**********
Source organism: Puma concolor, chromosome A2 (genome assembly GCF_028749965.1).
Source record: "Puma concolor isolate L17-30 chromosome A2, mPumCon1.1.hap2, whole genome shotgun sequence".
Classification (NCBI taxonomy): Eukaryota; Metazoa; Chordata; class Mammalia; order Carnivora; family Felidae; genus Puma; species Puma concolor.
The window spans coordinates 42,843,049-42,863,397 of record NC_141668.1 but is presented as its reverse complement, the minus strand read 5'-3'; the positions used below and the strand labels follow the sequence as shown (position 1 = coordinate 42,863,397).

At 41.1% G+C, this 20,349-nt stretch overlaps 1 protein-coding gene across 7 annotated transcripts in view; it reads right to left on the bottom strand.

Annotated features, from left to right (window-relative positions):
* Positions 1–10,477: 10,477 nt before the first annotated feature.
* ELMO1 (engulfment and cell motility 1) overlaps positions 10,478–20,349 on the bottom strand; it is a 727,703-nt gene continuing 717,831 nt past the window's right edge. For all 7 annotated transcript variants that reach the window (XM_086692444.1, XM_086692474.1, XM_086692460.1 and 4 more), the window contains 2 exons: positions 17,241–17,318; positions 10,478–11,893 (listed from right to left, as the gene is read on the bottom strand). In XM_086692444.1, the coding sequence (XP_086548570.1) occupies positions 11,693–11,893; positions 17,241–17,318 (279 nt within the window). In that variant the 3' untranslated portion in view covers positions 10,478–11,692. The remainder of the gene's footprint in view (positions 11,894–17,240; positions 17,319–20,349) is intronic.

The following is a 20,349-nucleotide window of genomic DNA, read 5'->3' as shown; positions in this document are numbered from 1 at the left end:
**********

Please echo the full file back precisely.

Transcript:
Source organism: Puma concolor, chromosome A2 (genome assembly GCF_028749965.1).
Source record: "Puma concolor isolate L17-30 chromosome A2, mPumCon1.1.hap2, whole genome shotgun sequence".
Classification (NCBI taxonomy): Eukaryota; Metazoa; Chordata; class Mammalia; order Carnivora; family Felidae; genus Puma; species Puma concolor.
The window spans coordinates 42,843,049-42,863,397 of record NC_141668.1 but is presented as its reverse complement, the minus strand read 5'-3'; the positions used below and the strand labels follow the sequence as shown (position 1 = coordinate 42,863,397).

At 41.1% G+C, this 20,349-nt stretch overlaps 1 protein-coding gene across 7 annotated transcripts in view; it reads right to left on the bottom strand.

Annotated features, from left to right (window-relative positions):
* Positions 1–10,477: 10,477 nt before the first annotated feature.
* ELMO1 (engulfment and cell motility 1) overlaps positions 10,478–20,349 on the bottom strand; it is a 727,703-nt gene continuing 717,831 nt past the window's right edge. For all 7 annotated transcript variants that reach the window (XM_086692444.1, XM_086692474.1, XM_086692460.1 and 4 more), the window contains 2 exons: positions 17,241–17,318; positions 10,478–11,893 (listed from right to left, as the gene is read on the bottom strand). In XM_086692444.1, the coding sequence (XP_086548570.1) occupies positions 11,693–11,893; positions 17,241–17,318 (279 nt within the window). In that variant the 3' untranslated portion in view covers positions 10,478–11,692. The remainder of the gene's footprint in view (positions 11,894–17,240; positions 17,319–20,349) is intronic.

The following is a 20,349-nucleotide window of genomic DNA, read 5'->3' as shown; positions in this document are numbered from 1 at the left end: